1

Let's say I have access to directory on some filesystem - /media/vc1/ mounted and owned by user1. I want to give access to user2 (uid == 1001) to some directory in /media/vc1/ (without making copy of files). Ideally, I would like to create directory /home/user2/mnt which would contain contents of /media/vc1/ . I have tried to run following command as root:

mount --bind -o uid=1001 /media/vc1/ /home/user2/mnt/

It does not work, here is stat of mnt directory:

Access: (0700/drwx------)  Uid: ( 1000/   user1)   Gid: ( 1000/   user1)

and access is denied to user2.

To be clear, I'm not able to remount /media/vc1 as different user.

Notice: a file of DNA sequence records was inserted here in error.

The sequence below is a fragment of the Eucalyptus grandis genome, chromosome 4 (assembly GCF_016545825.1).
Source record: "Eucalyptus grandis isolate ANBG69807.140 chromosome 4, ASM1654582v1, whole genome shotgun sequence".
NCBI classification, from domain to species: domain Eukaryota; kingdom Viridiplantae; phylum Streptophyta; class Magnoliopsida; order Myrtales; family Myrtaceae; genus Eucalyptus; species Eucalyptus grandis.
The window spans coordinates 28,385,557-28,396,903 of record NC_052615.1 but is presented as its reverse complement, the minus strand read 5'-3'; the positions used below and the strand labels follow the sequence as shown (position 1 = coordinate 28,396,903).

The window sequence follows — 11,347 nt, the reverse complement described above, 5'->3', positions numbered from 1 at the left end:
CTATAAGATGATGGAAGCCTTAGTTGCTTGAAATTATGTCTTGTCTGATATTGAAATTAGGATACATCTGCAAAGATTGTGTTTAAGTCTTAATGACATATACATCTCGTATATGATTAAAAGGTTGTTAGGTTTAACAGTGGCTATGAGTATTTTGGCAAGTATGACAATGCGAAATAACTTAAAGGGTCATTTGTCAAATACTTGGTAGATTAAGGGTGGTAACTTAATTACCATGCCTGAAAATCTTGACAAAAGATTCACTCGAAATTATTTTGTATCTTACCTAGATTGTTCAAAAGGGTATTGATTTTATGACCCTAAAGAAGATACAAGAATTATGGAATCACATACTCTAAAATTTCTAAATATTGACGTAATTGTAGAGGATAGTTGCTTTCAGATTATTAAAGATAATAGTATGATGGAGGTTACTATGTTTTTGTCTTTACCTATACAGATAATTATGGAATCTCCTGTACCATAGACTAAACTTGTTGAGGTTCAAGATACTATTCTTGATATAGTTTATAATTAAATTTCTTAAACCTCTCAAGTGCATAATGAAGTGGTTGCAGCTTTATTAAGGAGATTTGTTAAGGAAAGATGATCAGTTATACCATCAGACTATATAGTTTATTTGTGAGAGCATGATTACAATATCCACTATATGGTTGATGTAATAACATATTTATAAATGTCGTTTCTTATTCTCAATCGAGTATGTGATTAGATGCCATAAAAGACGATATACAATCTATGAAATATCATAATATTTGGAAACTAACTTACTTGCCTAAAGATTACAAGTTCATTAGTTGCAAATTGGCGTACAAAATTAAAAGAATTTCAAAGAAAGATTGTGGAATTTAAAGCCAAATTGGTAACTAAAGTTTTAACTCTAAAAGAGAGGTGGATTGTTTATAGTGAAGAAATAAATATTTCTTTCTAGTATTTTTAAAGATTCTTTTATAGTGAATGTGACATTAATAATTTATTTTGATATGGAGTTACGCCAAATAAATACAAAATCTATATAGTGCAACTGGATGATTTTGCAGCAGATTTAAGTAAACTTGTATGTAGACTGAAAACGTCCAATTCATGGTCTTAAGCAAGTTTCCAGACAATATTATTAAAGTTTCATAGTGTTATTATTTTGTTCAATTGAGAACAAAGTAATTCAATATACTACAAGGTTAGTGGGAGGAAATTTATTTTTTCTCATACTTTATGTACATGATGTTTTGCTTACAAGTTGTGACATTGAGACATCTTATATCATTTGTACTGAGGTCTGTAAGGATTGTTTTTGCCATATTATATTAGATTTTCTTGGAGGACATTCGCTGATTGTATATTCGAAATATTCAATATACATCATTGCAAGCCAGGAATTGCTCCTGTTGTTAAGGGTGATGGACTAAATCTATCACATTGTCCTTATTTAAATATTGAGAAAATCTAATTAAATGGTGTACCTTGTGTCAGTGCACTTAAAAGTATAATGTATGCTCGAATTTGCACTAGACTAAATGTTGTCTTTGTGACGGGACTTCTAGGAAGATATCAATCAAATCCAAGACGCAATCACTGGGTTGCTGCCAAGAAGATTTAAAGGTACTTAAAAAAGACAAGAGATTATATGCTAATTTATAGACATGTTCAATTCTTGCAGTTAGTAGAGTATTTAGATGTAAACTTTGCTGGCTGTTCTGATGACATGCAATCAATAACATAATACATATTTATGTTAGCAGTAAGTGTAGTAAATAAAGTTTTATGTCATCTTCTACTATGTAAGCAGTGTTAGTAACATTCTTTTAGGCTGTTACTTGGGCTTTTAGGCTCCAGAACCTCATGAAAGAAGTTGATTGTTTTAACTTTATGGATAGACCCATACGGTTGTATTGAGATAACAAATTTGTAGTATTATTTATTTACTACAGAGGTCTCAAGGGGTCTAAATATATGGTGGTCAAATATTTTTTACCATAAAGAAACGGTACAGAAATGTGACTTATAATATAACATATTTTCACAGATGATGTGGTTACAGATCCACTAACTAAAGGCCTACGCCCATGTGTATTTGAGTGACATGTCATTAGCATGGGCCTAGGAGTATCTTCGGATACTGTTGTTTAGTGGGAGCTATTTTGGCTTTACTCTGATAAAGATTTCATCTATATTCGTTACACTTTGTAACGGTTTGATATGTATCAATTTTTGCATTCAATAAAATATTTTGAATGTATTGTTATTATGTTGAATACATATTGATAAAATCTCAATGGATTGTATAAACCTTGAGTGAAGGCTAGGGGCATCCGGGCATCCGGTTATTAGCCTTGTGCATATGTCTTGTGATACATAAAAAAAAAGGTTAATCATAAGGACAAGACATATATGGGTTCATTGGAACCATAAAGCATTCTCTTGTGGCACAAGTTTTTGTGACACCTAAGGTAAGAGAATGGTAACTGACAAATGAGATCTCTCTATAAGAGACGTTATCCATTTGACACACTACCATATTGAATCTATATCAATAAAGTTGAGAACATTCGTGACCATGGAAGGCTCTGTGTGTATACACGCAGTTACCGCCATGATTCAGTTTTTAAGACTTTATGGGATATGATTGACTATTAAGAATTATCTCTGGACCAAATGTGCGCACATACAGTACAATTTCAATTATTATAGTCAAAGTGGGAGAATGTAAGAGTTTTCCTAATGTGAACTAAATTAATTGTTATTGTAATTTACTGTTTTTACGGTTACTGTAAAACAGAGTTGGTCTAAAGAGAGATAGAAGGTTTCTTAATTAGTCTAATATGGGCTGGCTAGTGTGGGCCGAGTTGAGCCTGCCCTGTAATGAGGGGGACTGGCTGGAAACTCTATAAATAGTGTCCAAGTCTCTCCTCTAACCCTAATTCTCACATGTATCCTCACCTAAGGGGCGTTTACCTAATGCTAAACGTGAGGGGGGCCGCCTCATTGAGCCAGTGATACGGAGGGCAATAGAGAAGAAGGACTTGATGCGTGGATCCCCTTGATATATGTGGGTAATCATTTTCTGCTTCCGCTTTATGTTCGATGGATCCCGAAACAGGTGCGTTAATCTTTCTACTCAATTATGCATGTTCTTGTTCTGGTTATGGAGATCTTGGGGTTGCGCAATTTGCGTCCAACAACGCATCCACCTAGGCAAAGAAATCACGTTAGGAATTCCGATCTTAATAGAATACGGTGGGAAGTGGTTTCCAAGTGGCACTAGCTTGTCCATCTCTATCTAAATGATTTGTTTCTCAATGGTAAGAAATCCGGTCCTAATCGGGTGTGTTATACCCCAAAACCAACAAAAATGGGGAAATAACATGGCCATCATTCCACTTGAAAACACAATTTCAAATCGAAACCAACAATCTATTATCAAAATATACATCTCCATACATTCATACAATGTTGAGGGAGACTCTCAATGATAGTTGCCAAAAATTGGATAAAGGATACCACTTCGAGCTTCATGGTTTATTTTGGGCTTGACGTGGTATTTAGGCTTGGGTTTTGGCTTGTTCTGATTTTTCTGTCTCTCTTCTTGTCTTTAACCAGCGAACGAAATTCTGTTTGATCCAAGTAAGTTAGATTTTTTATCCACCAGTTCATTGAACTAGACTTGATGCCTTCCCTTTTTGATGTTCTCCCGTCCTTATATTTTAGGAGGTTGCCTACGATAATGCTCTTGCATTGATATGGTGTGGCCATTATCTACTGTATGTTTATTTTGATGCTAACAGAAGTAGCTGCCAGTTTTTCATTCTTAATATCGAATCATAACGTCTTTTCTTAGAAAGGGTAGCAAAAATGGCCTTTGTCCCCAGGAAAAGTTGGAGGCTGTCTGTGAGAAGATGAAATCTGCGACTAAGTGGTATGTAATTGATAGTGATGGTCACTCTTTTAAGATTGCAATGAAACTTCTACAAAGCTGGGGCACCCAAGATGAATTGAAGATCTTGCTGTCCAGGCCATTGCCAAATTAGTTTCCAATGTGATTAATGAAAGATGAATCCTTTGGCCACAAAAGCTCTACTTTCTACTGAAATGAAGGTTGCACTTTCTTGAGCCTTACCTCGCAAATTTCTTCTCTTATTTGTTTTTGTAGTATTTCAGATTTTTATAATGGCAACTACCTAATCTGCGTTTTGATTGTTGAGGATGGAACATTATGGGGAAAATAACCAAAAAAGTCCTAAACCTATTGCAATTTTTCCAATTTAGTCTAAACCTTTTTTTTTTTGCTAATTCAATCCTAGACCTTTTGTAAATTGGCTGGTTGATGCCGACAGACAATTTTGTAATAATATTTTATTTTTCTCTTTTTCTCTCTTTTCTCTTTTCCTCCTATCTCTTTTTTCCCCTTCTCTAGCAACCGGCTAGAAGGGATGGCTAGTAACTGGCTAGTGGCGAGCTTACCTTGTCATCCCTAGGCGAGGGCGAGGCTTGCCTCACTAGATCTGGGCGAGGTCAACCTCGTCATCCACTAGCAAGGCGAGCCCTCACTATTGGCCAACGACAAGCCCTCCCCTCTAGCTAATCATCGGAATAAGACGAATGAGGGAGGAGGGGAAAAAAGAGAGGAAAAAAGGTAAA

According to this answer, you can't use uid and gid options with --bind. I'm not sure how correct command would look like (I don't want to make this permanent using fstab.).

2

The --bind option does one thing only: It translates paths, much like a symlink does. It does not act as a standalone filesystem and does not override any access checks.

To alter UIDs, use an actual overlay filesystem such as bindfs.

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